Galileo is often remembered for his conflict with the Roman Catholic Church. His controversial work on the solar system was published in 1633. It had no proofs of a sun-centered system (Galileo's telescope discoveries did not indicate a moving earth) and his one "proof" based upon the tides was invalid. It ignored the correct elliptical orbits of planets published twenty five years earlier by Kepler. Since his work finished by putting the Pope's favorite argument in the mouth of the simpleton in the dialogue, the Pope (an old friend of Galileo's) was very offended. After the "trial" and being forbidden to teach the sun-centered system, Galileo did his most useful theoretical work, which was on dynamics. Galileo expressly said that the Bible cannot err, and saw his system as an alternate interpretation of the biblical texts.
    5.Rene Descartes (1596-1650)
    Descartes was a French mathematician, scientist and philosopher who has been called the father of modern philosophy. His school studies made him dissatisfied with previous philosophy: He had a deep religious faith as a Roman Catholic, which he retained to his dying day, along with a resolute, passionate desire to discover the truth. At the age of 24 he had a dream, and felt the vocational call to seek to bring knowledge together in one system of thought. His system began by asking what could be known if all else were doubted - suggesting the famous "I think therefore I am". Actually, it is often forgotten that the next step for Descartes was to establish the near certainty of the existence of God - for only if God both exists and would not want us to be deceived by our experiences - can we trust our senses and logical thought processes. God is, therefore, central to his whole philosophy. What he really wanted to see was that his philosophy be adopted as standard Roman Catholic teaching. Rene Descartes and Francis Bacon (1561-1626) are generally regarded as the key figures in the development of scientific methodology. Both had systems in which God was important, and both seem more devout than the average for their era.
    6.Isaac Newton (1642-1727)
    In optics, mechanics, and mathematics, Newton was a figure of undisputed genius and innovation. In all his science (including chemistry) he saw mathematics and numbers as central. What is less well known is that he was devoutly religious and saw numbers as involved in understanding God's plan for history from the Bible. He did a considerable work on biblical numerology, and, though aspects of his beliefs were not orthodox, he thought theology was very important. In his system of physics, God is essential to the nature and absoluteness of space. In Principia he stated, "The most beautiful system of the sun, planets, and comets, could only proceed from the counsel and dominion on an intelligent and powerful Being."
    7.Robert Boyle (1791-1867)
    One of the founders and key early members of the Royal Society, Boyle gave his name to "Boyle's Law" for gases, and also wrote an important work on chemistry. Encyclopedia Britannica says of him: "By his will he endowed a series of Boyle lectures, or sermons, which still continue, 'for proving the Christian religion against notorious infidels...' As a devout Protestant, Boyle took a special interest in promoting the Christian religion abroad, giving money to translate and publish the New Testament into Irish and Turkish. In 1690 he developed his theological views in The Christian Virtuoso, which he wrote to show that the study of nature was a central religious duty." Boyle wrote against atheists in his day (the notion that atheism is a modern invention is a myth), and was clearly much more devoutly Christian than the average in his era.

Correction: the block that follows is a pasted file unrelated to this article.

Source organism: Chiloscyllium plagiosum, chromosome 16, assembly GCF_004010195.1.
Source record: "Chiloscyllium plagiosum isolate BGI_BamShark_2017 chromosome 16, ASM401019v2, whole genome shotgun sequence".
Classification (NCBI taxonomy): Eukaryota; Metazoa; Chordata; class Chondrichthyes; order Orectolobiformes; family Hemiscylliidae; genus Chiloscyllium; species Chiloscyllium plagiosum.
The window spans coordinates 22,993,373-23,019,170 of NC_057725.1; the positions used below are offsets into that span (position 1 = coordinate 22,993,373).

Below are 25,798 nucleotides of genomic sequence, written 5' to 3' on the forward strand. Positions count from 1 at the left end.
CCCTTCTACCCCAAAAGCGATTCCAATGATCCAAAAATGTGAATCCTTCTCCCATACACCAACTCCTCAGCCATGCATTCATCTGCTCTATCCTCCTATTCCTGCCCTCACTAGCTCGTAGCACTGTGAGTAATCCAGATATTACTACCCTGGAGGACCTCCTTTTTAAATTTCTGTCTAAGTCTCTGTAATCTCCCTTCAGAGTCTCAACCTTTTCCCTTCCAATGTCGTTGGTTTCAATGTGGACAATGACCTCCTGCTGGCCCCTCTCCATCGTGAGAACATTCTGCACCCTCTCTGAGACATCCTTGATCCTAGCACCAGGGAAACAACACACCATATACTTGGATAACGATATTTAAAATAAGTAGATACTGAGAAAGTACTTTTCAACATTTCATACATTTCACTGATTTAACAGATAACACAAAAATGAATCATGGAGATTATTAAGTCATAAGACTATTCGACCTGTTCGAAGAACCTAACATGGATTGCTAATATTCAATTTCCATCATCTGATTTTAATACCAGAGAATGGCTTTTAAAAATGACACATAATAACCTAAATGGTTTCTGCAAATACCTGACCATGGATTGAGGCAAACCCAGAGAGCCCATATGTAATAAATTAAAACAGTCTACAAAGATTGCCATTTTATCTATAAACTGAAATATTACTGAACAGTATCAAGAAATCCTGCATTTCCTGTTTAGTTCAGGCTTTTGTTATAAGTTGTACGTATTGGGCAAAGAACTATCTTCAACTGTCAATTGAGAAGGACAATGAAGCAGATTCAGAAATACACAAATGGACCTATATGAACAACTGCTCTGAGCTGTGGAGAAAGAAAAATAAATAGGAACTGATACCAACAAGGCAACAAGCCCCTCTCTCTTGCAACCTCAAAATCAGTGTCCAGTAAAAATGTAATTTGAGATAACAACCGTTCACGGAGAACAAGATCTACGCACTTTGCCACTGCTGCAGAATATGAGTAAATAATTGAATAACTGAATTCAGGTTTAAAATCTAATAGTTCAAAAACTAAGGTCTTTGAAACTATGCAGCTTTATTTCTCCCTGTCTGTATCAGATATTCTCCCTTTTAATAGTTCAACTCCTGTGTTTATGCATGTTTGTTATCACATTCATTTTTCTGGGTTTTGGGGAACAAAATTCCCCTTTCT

8.Michael Faraday (1791-1867)
    Michael Faraday was the son of a blacksmith who became one of the greatest scientists of the 19th century. His work on electricity and magnetism not only revolutionized physics, but led to much of our lifestyles today, which depends on them (including computers and telephone lines and, so, web sites). Faraday was a devoutly Christian member of the Sandemanians, which significantly influenced him and strongly affected the way in which he approached and interpreted nature. Originating from Presbyterians, the Sandemanians rejected the idea of state churches, and tried to go back to a New Testament type of Christianity.
    9.Gregor Mendel (1822-1884)
    Mendel was the first to lay the mathematical foundations of genetics, in what came to be called "Mendelianism". He began his research in 1856 (three years before Darwin published his Origin of Species) in the garden of the Monastery in which he was a monk. Mendel was elected Abbot of his Monastery in 1868. His work remained comparatively unknown until the turn of the century, when a new generation of botanists began finding similar results and "rediscovered" him (though their ideas were not identical to his). An interesting point is that the 1860's was notable for formation of the X-Club, which was dedicated to lessening religious influences and propagating an image of "conflict" between science and religion. One sympathizer was Darwin's cousin Francis Galton, whose scientific interest was in genetics (a proponent of eugenics - selective breeding among humans to "improve" the stock). He was writing how the "priestly mind" was not conducive to science while, at around the same time, an Austrian monk was making the breakthrough in genetics. The rediscovery of the work of Mendel came too late to affect Galton's contribution.
    10.William Thomson Kelvin (1824-1907)